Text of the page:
Black Americans should end “victim-like thinking” and seize opportunities to help close gaps between the nation’s rich and poor, NAACP President Bruce S. Gordon said Monday.
“We may not have all the power that we want, but we have all the power that we need,” Gordon said. “All we have to do is believe it and use it.”
Gordon’s comments were part of his first keynote convention speech as head of the Baltimore-based civil rights group. The 97th annual meeting of the National Association for the Advancement of Colored People is meeting at a convention center through Thursday.
He urged members to keeping pushing for reauthorization of expiring portions of the Voting Rights Act, which is scheduled for a vote this week in the U.S. Senate, and to improve Black voter turnout.
His words echoed those of NAACP Chairman Julian Bond, who spoke Sunday and blasted the war in Iraq and attacks on voting rights even as he urged President Bush to attend the group’s convention. Bush has skipped the conventions since taking office in 2001, making him the first sitting president in decades not to have spoken to the NAACP.
Bond urged lawmakers to raise the minimum wage, condemned attacks on school integration and said the war in Iraq “has weakened rather than strengthened America’s defenses, including our levees,” he said. “Our troops may be fighting to secure democracy abroad, but we can’t secure our democracy at home.”
Meanwhile, the Voting Rights Act Reauthorization was passed by the U.S. House of Representatives last week after a contentious debate, but is now reportedly facing hurdles in the U.S. Senate. Addressing the NAACP’s convention, Sen. Harry Reid, D-Nev., chided Senate Republican leaders for stalling the Voting Rights Act.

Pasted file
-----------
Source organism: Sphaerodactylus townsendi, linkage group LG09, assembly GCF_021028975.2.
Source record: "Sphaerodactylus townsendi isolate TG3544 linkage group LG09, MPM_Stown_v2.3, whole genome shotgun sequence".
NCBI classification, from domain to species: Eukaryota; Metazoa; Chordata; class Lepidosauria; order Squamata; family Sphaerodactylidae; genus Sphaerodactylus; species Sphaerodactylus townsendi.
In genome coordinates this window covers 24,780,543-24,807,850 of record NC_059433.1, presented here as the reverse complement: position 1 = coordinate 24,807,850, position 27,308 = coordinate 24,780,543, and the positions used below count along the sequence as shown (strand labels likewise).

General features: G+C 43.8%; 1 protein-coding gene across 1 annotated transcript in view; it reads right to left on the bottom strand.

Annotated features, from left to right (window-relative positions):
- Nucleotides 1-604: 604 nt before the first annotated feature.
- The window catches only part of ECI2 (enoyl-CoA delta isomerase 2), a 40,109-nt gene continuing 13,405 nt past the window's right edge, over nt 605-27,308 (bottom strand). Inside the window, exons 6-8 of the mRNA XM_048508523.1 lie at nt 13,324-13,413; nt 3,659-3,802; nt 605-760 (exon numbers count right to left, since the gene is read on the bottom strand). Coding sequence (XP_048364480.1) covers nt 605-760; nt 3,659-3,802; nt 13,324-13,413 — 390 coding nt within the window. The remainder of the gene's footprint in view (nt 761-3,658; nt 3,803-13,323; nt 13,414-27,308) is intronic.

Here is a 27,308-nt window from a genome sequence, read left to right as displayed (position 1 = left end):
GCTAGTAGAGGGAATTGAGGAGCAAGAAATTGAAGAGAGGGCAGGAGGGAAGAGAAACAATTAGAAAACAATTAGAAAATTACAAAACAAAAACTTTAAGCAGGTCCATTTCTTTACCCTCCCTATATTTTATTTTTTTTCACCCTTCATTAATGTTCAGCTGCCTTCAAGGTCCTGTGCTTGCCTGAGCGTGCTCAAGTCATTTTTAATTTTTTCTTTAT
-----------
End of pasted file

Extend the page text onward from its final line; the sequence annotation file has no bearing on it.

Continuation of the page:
“Senator Frist. President Bush. They need to stand up to the members of their party, those who are stalling this legislation, and remind them the heart and soul of our country is what’s at stake. There is no time to waste,” Reid said.
Three of the provisions in the act are set to expire in 2007. Although civil rights leaders and lawmakers are urging speedy passage of the bill, some politicians have raised concerns about certain portions, including the provision to provide bilingual assistance to voters.
In his House speech, Rep. Charlie Norwood, R-Ga., said the Act was necessary “but we need it enforced justly, uniformly and with renewed vigor across America wherever there is a current violation.” He said Georgia and the rest of the South led the nation in civil rights achievements and thet should not have to pay for their past.
One provision requires certain jurisdictions to obtain approval or “preclearance” from the U.S. Department of Justice or the U.S. District Court in Washington, D.C., before they can make any changes to voting practices or procedures.
In 2001, local elections in Kilmichael, Miss., were canceled by the White town council because of the large number of Black candidates. The U.S. Justice Department stepped in and two years later, the town elected its first Black mayor.
“The VRA stops this manipulation, so that counties and states have to show they don’t have discriminatory practices,” says Spencer Overton, associate professor of law at George Washington University.
Another provision that is due to expire requires certain jurisdictions to provide bilingual language assistance to voters in communities where there is a concentration of citizens who have limited proficiency in English.
Overton also makes the case for using translated materials during elections, noting that Puerto Ricans and American Indians, specifically, are more comfortable with their primary languages.
“In fact, 70 percent of those who use translated materials are born in the U.S. So this is not an immigration problem,” Overton says. “Learning English is a good thing, but we don’t want to dehumanize people from democracy because their language skills are not strong.”
— Diverse and AP Wire Reports
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